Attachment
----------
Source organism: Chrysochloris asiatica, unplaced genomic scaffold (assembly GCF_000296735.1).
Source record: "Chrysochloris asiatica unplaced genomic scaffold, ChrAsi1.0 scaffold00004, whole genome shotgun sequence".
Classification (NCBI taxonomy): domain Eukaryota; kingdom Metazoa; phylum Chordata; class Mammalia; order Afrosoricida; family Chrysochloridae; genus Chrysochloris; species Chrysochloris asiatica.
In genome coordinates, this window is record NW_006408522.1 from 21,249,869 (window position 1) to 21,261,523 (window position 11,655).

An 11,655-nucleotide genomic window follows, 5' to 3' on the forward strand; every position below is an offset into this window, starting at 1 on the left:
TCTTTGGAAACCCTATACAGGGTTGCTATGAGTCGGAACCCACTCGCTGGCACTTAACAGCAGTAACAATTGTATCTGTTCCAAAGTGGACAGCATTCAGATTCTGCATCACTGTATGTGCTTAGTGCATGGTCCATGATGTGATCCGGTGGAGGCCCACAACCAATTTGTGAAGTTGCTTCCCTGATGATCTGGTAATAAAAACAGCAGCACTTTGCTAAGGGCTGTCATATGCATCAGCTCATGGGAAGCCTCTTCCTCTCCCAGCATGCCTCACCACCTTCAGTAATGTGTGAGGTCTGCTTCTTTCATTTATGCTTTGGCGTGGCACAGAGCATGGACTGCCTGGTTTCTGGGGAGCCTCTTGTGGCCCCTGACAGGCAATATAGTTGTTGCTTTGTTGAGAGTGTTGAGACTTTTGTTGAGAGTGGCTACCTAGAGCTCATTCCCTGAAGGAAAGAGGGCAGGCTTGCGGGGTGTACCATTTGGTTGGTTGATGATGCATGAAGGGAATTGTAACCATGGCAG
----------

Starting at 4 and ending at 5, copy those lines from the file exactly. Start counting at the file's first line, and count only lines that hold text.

In genome coordinates, this window is record NW_006408522.1 from 21,249,869 (window position 1) to 21,261,523 (window position 11,655).

An 11,655-nucleotide genomic window follows, 5' to 3' on the forward strand; every position below is an offset into this window, starting at 1 on the left: